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Poultry waste is birthplace of multi-drug resistant bacteria, says CSE

From the agricultural fields, these bacteria can go anywhere - into groundwater and food - and can become a public health threat.

Edited by: India TV Lifestyle Desk, New Delhi [ Published on: September 02, 2017 13:42 IST ]
india tv, poultry waste, bacteria
"If these bacteria infect a human, then hardly any medicine will work as cure."

A new study by The Centre for Science and Environment (CSE) has found that misuse of antibiotics in poultry farms is leading to rapid procreation of multi-drug resistant bacteria. In addition, mismanagement of poultry waste is making the issue more severe as these bacteria have started spreading in the environment. Unsafe disposal of poultry litter and waste in fields can adversely affect human beings.

The study, titled 'Antibiotic Resistance in Poultry Environment,' conducted by CSE's Pollution Monitoring Laboratory, collected samples of litter and soil from in and around 12 randomly selected poultry farms. These were located in four key poultry-producing states in north India - Uttar Pradesh, Haryana, Rajasthan and Punjab. A total of 217 isolates of three types of bacteria - E. coli, Klebsiella pneumoniae and Staphylococcus lentus - were extracted and tested for resistance against 16 antibiotics. Ten of these antibiotics have been declared Critically Important (CI) for humans by the World Health Organization (WHO).

The poultry farms identified by CSE for this study are spread out across 12 different clusters in nine districts. CSE researchers found that antibiotics were being used in these poultry farms, and that the litter was used as manure in neighbouring agricultural lands. As a control, the study also collected 12 soil samples at a distance of 10 to 20 kilometres from the respective farms, where the litter was not being used as manure. Releasing the findings, Chandra Bhushan, deputy director general, CSE, said: "Antibiotic misuse is common in the poultry sector. What makes the situation worse is the fact that the sector is also plagued with poor waste management. Therefore we first wanted to understand the extent of antibiotic resistance in the poultry environment, and then establish if the resistance bacteria is moving out of the poultry farms into the environment through waste disposal."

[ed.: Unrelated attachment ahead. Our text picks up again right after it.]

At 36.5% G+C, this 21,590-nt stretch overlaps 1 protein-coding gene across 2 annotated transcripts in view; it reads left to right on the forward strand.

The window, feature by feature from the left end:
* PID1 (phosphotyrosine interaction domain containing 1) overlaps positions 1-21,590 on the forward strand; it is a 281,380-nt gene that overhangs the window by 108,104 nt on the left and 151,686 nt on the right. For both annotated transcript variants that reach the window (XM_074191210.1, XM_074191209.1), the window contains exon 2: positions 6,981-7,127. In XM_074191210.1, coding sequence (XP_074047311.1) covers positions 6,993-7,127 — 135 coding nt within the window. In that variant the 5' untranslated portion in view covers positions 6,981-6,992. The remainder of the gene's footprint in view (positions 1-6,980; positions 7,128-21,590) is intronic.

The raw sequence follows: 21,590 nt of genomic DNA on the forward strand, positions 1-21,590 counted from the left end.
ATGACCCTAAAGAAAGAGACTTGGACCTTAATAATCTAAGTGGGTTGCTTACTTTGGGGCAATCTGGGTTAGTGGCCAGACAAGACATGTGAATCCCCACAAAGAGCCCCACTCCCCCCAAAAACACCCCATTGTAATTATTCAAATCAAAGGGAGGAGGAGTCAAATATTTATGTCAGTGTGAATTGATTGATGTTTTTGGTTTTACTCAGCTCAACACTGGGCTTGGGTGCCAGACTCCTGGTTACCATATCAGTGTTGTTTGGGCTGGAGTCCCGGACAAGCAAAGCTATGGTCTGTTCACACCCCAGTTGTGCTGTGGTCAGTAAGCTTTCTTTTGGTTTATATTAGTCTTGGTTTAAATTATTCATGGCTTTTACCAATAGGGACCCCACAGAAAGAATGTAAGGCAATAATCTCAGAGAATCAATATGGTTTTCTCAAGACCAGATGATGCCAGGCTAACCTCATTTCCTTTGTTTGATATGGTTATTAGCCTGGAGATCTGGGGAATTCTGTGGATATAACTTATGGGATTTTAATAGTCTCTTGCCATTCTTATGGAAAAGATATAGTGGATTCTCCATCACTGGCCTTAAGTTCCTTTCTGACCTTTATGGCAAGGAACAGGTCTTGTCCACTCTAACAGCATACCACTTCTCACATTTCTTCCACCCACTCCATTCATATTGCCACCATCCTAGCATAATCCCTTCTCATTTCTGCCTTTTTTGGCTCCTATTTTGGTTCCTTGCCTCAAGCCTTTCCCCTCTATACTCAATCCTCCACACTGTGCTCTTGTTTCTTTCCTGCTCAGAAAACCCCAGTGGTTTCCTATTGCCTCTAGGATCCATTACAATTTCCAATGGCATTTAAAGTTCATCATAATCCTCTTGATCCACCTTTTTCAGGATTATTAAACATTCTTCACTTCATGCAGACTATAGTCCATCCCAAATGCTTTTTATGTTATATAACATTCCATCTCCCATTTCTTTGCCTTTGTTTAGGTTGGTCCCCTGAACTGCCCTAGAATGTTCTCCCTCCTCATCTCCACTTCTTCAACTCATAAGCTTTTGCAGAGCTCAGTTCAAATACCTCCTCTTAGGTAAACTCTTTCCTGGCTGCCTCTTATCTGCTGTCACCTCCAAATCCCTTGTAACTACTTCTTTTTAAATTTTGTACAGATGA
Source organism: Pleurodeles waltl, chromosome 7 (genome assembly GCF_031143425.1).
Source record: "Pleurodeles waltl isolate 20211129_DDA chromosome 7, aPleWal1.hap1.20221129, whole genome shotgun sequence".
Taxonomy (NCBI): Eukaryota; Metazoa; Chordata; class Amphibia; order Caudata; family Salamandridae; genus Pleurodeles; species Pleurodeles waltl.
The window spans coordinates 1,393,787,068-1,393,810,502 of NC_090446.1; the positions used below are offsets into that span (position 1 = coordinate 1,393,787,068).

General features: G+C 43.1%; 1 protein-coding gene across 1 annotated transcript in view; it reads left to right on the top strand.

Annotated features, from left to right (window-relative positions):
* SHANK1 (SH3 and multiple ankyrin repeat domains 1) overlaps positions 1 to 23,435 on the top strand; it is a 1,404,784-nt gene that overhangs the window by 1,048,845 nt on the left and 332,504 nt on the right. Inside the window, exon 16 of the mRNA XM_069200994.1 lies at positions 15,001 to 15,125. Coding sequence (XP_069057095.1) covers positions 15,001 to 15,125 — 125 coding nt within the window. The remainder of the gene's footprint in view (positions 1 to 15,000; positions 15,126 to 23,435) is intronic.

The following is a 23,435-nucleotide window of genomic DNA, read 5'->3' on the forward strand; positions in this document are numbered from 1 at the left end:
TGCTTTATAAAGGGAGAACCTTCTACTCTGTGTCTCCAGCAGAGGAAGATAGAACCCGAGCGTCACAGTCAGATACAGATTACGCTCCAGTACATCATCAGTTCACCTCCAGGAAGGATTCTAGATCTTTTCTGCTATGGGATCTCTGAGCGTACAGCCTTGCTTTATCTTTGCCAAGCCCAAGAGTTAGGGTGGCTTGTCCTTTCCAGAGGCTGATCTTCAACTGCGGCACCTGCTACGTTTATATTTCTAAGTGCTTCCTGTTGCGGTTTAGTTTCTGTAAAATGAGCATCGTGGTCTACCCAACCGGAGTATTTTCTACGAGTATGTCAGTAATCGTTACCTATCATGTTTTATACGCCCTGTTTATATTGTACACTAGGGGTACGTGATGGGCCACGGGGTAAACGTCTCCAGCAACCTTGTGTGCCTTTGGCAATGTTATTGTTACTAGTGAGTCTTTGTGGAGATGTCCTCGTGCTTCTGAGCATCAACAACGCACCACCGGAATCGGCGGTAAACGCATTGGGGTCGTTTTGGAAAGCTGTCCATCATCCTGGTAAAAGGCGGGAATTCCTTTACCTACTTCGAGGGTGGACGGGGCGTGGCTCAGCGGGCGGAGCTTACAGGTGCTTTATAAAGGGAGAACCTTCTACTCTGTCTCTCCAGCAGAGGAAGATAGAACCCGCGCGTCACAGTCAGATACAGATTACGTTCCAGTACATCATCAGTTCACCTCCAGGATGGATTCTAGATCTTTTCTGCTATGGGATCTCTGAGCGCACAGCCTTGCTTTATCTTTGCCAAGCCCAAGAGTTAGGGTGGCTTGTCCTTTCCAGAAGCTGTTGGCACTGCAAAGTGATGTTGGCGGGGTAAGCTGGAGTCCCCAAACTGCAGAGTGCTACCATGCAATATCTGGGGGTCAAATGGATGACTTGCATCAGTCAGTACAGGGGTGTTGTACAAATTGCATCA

If any bacteria are resistant to antibiotics of at least three classes, they are considered as multi-drug resistant. The study found that 100 per cent of the E. coli, 92 per cent of Klebsiella pneumoniae and 78 per cent of Staphylococcus lentus isolated from the poultry environment were multi-drug resistant. About 40 per cent of E. coli and 30 per cent of Klebsiella pneumoniae isolates were resistant to at least 10 out of 13 antibiotics against which these bacteria were tested for resistance.

Also, both E. coli and Klebsiella pneumoniae had very high resistance to antibiotics of critical importance to humans such as penicillins, fluoroquinolones, third and fourth generation cephalosporins and carbapenems, which is a last resort antibiotic used in hospitals. "In humans, E. coli and Klebsiella pneumoniae cause infections which are becoming difficult to treat due to high resistance. Disturbingly, we found very high resistance in E. coli and Klebsiella pneumoniae isolates from the poultry environment. In some of the isolates, all antibiotics that we tested were ineffective. If these bacteria infect a human, then hardly any medicine will work as cure," said Bhushan.

The study found strong similarity in the resistance pattern of E. coli from the litter and from agricultural soil in the surrounding areas where the litter was used as manure. This similarity was statistically established by the study. "This indicates that the multi-drug resistant E. coli being created in the poultry farms is entering the environment through litter. From the agricultural fields, these bacteria can go anywhere - into groundwater and food - and can infect agricultural workers and animals, thereby becoming a public health threat," noted Amit Khurana, senior programme manager, food safety and toxins team, CSE. The study did not find any such similarity in the resistance pattern of Klebsiella pneumoniae and Staphylococcus lentus from litter and agricultural soil. It also did not find such similarity in the resistance pattern between the control samples and the study samples.

After the study, CSE has developed a National Action Plan (NAP) on Antibiotic Resistance which addresses this issue in an elaborate manner. There is an urgent need to ban antibiotics in the poultry industry to curb the prolifertaion of multi-drug resistant bacteria. Proper waste management should be done besides opting for bio-gas method. Composting should be the last resort and that too should be carried out under strict supervision.

(With ANI inputs)

 

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